The MacArthur Foundation announced the 2015 MacArthur Fellows, commonly known as the “genius grants,” including Converse Alumna Ellen Bryant Voigt. She is among 24 exceptionally creative Fellows who will receive a no-strings-attached $625,000 grant for their cutting-edge work that is transforming their fields.
“These 24 delightfully diverse MacArthur Fellows are shedding light and making progress on critical issues, pushing the boundaries of their fields, and improving our world in imaginative, unexpected ways,” said MacArthur President Julia Stasch. “Their work, their commitment, and their creativity inspire us all.”
“These 24 delightfully diverse MacArthur Fellows are shedding light and making progress on critical issues, pushing the boundaries of their fields, and improving our world in imaginative, unexpected ways.”
The MacArthur Fellows Program awards unrestricted fellowships to talented individuals who have shown extraordinary originality and dedication in their creative pursuits and a marked capacity for self-direction. There are three criteria for selection of Fellows: exceptional creativity, promise for important future advances based on a track record of significant accomplishment, and potential for the fellowship to facilitate subsequent creative work.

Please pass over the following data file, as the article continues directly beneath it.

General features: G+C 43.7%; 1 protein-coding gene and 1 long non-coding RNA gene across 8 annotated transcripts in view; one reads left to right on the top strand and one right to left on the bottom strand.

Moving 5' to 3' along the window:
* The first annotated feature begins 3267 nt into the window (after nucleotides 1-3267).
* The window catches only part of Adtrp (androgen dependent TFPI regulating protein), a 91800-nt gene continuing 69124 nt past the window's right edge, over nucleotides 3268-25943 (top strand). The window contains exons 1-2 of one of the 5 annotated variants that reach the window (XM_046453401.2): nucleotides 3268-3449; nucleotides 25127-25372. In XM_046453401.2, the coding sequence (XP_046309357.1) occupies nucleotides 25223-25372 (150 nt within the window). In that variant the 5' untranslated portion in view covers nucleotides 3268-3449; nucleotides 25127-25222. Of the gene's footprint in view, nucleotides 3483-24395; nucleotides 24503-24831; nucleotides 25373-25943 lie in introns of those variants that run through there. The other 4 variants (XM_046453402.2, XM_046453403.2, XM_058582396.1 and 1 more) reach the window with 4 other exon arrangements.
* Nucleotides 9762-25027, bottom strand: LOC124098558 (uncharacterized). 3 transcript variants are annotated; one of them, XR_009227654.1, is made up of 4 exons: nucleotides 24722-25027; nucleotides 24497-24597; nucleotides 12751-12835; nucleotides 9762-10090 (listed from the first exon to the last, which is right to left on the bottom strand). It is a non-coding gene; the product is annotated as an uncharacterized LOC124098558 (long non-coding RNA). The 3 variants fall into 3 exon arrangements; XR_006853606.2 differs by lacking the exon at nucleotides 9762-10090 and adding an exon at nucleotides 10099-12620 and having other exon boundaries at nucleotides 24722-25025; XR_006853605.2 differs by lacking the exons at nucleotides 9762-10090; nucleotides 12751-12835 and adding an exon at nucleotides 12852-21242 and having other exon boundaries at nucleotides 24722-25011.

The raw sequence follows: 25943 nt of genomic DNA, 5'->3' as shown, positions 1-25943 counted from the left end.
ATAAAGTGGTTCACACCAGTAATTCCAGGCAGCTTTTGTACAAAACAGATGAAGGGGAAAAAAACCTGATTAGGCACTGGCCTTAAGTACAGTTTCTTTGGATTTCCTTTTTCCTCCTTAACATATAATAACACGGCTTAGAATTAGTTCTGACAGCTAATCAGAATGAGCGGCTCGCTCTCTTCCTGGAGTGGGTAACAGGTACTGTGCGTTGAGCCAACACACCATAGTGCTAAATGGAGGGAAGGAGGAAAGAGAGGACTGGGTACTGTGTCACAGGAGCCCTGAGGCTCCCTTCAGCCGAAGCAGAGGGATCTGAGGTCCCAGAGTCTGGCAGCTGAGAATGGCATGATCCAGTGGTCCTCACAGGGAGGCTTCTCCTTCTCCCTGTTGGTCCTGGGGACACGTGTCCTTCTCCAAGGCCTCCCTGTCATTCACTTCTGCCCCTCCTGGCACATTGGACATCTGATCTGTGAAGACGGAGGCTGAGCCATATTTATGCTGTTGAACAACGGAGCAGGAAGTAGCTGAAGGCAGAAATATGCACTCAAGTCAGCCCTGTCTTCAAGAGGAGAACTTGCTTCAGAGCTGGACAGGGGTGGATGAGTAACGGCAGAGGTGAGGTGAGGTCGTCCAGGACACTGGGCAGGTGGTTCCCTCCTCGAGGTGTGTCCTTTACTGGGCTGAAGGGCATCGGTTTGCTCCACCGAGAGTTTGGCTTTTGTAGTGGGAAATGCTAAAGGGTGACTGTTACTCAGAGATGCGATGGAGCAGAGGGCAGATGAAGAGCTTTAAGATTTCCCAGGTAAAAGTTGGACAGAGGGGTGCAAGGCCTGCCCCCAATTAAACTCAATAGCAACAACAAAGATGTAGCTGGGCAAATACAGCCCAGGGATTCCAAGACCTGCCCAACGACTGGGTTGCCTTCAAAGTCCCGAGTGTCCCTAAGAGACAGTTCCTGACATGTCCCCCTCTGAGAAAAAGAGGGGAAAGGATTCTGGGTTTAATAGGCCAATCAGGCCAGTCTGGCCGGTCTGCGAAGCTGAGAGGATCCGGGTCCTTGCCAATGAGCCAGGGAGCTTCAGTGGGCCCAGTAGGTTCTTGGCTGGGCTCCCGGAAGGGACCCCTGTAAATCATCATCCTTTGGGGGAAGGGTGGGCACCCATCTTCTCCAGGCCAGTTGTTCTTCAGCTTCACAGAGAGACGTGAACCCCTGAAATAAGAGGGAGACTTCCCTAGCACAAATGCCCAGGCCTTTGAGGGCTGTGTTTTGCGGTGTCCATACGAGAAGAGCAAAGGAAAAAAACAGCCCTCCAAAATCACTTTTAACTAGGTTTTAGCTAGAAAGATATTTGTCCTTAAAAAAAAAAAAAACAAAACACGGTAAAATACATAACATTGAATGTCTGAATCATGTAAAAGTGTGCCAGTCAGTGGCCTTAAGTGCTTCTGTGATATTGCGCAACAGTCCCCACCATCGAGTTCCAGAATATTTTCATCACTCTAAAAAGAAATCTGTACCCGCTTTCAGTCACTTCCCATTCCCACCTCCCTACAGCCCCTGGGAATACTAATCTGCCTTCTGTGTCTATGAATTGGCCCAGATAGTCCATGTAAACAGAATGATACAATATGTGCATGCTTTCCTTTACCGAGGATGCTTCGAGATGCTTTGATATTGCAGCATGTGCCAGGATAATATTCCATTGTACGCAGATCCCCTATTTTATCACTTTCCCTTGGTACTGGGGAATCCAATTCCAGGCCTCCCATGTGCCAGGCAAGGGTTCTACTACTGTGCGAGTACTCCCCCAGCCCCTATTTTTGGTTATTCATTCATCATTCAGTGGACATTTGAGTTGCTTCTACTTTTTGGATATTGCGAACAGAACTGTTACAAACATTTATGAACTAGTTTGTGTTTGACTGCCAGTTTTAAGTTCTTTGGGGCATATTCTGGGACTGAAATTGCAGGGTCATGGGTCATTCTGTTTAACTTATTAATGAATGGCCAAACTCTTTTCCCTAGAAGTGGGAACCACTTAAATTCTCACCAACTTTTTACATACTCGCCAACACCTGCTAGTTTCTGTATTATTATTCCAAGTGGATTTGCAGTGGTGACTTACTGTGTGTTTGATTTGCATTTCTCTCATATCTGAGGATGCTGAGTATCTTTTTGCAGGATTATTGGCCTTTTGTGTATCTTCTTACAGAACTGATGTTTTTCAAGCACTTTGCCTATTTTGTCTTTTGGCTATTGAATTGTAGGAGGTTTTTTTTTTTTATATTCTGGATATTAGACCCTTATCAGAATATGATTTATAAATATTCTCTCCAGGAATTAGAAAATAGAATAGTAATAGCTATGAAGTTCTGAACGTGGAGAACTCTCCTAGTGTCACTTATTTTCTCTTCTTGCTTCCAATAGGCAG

According to the Foundation, although nominees are reviewed for their achievements, the fellowship is not a lifetime achievement award. Rather, it is an investment in a person’s originality, insight, and potential towards the purpose of enabling recipients to exercise their own creative instincts for the benefit of human society.
A renowned poet exploring will and fate and the life cycles of the natural world, Voigt has a writing style that is wide-ranging, and includes short-lined lyrics, personal sonnets, and lines unregulated by length and punctuation. A 1964 graduate of Converse College, she returned to give the commencement address in 2007. In her address, Voigt beckoned the graduates to “use your mind and mind your soul. You leave here with a valuable, privileged asset: a liberal arts education, which has as its goal to teach one how to think. Not how to compile ‘information’–that changes faster than we can speak of it–but how to divide the spurious from the real, the false from the true, to leave nothing of your experience unexamined, none of your principles untested.” Converse honored Voigt as one of 125 Outstanding Alumnae in honor of the College’s 125th anniversary in 2013, and awarded her an honorary degree in 1989. She has also been featured on the Converse Visiting Writers Series.